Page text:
Methods: We conducted an exploratory cross-sectional, online survey from June 2020 to September 2020. We used a convenience sampling technique to engage a population of social workers. Potential participants were those who were able to complete an online survey in English, and a member of the Ontario Association of Social Workers (OASW) – the professional association for social workers in Ontario. At the time of survey, 6,245 social workers were members of OASW. The response rate was close to 40 per cent for a total of 2,470 participants. The survey consisted of fifty-one open-ended and closed-ended questions in total and took approximately 15 min to complete. The section of the survey pertaining to the impact of COVID-19 included two close-ended and two open-ended questions. The two close-ended questions were (i) ‘What was your primary mode of service delivery prior to COVID-19?’ and (ii) ‘Since the start of COVID-19, what is your primary mode of service delivery?’ The two open-ended questions were (i) ‘Please share how your social work practice has changed as a result of COVID-19’ and (ii) ‘Please describe any impact that COVID-19 has had on your employment status.’ Descriptive statistical analyses were performed on the close-ended questions, and thematic analysis was conducted on the sub-set of open-ended questions. Research ethics approval was obtained from the University of Toronto (REB Protocol #38945).
Results: Nine themes were identified on the impact to social worker’s employment status: increased work-load; loss of employment; redeployment to new settings; early retirement; concern for personal health and safety; social workers in private practice seeing fewer clients; personal caregiving responsibilities; limiting recent graduates’ employment potential and social workers experiencing new opportunities. There were five themes on the impact on social work practice: clients with increasing complexities; challenges with transition to virtual care; benefits with transition to virtual care; adapting in-person services and personal well-being.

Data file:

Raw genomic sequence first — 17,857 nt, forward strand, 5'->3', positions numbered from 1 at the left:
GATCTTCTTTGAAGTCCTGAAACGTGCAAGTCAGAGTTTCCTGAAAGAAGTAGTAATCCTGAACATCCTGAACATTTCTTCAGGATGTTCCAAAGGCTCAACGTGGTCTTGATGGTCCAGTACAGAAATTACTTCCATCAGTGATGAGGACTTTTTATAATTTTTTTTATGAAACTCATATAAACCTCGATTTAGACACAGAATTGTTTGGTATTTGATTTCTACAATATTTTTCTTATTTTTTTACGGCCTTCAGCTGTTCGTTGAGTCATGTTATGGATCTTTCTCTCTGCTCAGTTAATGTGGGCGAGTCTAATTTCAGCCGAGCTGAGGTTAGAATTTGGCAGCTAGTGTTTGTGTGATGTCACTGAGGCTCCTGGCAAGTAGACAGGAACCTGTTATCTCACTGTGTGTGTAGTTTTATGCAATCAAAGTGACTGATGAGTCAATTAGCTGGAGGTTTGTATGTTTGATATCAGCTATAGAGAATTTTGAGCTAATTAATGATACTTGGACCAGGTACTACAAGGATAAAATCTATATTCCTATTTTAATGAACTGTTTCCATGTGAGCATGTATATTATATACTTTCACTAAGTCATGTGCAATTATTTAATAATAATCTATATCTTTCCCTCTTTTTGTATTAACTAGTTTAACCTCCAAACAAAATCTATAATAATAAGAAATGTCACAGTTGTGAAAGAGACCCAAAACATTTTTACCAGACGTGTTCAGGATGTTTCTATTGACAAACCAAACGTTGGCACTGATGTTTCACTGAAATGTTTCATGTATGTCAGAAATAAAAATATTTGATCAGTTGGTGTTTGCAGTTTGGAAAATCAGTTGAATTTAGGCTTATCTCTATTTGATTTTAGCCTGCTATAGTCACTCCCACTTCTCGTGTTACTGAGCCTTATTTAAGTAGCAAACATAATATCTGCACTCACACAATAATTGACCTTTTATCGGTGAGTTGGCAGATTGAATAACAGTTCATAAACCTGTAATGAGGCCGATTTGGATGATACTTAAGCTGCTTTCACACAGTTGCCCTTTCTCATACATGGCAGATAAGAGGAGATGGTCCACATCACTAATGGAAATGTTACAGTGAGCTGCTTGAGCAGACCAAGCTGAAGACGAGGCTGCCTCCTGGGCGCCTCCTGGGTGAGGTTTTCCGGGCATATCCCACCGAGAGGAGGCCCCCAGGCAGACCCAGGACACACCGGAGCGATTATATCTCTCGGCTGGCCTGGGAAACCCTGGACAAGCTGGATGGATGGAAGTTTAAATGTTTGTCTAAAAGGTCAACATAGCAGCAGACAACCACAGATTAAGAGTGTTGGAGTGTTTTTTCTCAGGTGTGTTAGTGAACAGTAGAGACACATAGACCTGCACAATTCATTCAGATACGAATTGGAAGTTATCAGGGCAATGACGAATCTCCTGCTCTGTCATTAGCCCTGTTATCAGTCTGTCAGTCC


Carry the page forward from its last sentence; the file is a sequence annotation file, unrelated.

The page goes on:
Conclusions/Implications: The demand for social work services increased during the COVID-19 pandemic. Despite the many challenges presented by the pandemic as to how to deliver services, social workers continued to provide essential services to individuals, families and communities. Social workers rapidly adopted technologies in practice in an astounding way. Whilst social workers have seen some positive outcomes in innovative approaches for service delivery, social workers have also experienced personal and professional burdens. Stress, fatigue and burnout were some of the costs of caring incurred by social workers. We need to nurture collaborative professional communities, now more than ever, to ensure the well-being of social workers for the duration of the pandemic and beyond.